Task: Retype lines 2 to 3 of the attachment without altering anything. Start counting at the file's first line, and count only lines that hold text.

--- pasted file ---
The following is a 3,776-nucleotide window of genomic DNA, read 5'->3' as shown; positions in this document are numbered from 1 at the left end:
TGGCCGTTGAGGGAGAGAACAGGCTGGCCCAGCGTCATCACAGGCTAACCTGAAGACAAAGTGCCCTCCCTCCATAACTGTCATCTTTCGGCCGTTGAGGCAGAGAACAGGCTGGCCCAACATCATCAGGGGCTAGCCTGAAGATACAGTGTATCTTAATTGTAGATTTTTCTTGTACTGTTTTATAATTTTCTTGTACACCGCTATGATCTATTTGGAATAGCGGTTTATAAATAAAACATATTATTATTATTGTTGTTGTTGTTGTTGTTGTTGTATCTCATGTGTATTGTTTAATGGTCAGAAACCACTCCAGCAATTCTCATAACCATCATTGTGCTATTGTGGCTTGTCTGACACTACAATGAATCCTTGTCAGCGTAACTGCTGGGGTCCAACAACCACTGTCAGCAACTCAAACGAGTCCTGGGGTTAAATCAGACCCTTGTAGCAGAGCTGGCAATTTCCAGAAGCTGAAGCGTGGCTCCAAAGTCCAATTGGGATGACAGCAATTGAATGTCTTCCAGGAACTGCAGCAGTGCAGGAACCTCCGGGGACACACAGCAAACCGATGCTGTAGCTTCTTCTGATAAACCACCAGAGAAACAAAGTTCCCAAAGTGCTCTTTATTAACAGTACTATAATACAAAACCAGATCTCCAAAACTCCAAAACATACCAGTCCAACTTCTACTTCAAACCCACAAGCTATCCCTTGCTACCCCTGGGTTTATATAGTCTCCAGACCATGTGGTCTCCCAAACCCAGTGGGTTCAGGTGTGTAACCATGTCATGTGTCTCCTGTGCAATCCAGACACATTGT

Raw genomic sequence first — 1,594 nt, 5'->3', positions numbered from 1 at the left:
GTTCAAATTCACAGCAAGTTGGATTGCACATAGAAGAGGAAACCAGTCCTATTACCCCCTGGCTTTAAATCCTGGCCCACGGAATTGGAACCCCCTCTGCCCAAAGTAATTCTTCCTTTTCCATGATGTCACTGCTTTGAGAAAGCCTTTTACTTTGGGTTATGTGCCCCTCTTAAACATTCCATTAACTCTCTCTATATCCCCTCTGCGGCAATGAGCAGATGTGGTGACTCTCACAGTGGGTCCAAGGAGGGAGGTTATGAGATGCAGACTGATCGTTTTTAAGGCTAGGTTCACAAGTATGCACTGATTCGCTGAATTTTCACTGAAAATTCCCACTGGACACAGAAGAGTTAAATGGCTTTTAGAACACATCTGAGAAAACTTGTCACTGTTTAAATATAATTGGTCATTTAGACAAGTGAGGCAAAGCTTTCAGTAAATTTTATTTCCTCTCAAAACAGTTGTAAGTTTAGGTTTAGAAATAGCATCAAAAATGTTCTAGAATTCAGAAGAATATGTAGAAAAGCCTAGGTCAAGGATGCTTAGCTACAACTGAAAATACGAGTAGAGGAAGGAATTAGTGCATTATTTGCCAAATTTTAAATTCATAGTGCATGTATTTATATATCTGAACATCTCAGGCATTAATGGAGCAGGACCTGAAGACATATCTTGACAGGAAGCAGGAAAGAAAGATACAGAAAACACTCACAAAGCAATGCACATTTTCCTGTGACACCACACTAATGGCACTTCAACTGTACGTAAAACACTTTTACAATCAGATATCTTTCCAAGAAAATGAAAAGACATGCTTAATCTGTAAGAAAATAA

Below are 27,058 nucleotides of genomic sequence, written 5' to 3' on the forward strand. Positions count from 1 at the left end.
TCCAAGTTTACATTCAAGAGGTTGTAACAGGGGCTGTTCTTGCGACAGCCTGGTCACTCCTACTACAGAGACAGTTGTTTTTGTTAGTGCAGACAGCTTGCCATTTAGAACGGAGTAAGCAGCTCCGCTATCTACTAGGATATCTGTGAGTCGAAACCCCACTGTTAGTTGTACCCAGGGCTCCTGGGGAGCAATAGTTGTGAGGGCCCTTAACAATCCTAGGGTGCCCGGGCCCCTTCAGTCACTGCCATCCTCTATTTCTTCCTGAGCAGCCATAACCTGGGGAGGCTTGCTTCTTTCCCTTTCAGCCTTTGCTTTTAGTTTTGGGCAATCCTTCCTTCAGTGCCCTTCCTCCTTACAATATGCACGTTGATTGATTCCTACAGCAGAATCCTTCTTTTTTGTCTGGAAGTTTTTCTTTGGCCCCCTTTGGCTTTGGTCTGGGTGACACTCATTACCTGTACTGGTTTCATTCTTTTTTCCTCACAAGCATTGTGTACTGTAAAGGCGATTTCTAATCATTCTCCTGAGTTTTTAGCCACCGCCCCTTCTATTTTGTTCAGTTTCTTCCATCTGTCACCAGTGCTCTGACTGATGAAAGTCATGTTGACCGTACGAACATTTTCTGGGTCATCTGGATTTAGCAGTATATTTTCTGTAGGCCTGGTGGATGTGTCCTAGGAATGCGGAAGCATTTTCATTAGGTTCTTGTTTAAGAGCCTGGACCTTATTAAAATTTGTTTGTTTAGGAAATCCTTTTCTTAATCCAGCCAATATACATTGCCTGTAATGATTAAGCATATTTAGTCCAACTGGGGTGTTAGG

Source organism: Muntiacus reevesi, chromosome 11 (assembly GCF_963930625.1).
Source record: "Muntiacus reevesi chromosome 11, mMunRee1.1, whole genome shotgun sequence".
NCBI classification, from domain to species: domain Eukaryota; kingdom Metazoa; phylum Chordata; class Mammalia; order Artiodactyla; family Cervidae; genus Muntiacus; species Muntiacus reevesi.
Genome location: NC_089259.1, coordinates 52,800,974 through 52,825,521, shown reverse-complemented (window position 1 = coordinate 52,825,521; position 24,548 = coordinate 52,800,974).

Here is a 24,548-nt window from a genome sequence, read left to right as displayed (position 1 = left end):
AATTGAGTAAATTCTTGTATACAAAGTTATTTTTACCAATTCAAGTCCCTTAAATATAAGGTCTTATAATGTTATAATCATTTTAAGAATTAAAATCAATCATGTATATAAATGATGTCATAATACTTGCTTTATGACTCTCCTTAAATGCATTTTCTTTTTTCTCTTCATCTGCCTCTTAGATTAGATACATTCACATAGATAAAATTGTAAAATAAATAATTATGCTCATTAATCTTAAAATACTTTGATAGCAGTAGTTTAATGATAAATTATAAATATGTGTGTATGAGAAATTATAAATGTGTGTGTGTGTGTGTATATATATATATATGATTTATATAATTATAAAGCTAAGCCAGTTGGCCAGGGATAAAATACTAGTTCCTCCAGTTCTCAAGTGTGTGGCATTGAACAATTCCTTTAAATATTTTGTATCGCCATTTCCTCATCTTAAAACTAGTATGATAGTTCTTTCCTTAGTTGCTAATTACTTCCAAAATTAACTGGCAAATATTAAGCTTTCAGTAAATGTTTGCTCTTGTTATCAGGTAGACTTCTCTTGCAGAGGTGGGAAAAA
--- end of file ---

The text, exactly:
TGGCCGTTGAGGGAGAGAACAGGCTGGCCCAGCGTCATCACAGGCTAACCTGAAGACAAAGTGCCCTCCCTCCATAACTGTCATCTTTCGGCCGTTGAGGCAGAGAACAGGCTGGCCCAACATCATCAGGGGCTAGCCTGAAGATACAGTGTATCTTAATTGTAGATTTTTCTTGTACTGTTTTATAATTTTCTTGTACACCGCTATGATCTATTTGGAATAGCGGTTTATAAATAAAACATATTATTATTATTGTTGTTGTTGTTGTTGTTGTTGTATCTCATGTGTATTGTTTAATGGTCAGAAACCACTCCAGCAATTCTCATAACCATCATTGTGCTATTGTGGCTTGTCTGACACTACAATGAATCCTTGTCAGCGTAACTGCTGGGGTCCAACAACCACTGTCAGCAACTCAAACGAGTCCTGGGGTTAAATCAGACCCTTGTAGCAGAGCTGGCAATTTCCAGAAGCTGAAGCGTGGCTCCAAAGTCCAATTGGGATGACAGCAATTGAATGTCTTCCAGGAACTGCAGCAGTGCAGGAACCTCCGGGGACACACAGCAAACCGATGCTGTAGCTTCTTCTGATAAACCACCAGAGAAACAAAGTTCCCAAAGTGCTCTTTATTAACAGTACTATAATACAAAACCAGATCTCCAAAACTCCAAAACATACCAGTCCAACTTCTACTTCAAACCCACAAGCTATCCCTTGCTACCCCTGGGTTTATATAGTCTCCAGACCATGTGGTCTCCCAAACCCAGTGGGTTCAGGTGTGTAACCATGTCATGTGTCTCCTGTGCAATCCAGACACATTGT

Raw genomic sequence first — 1,594 nt, 5'->3', positions numbered from 1 at the left: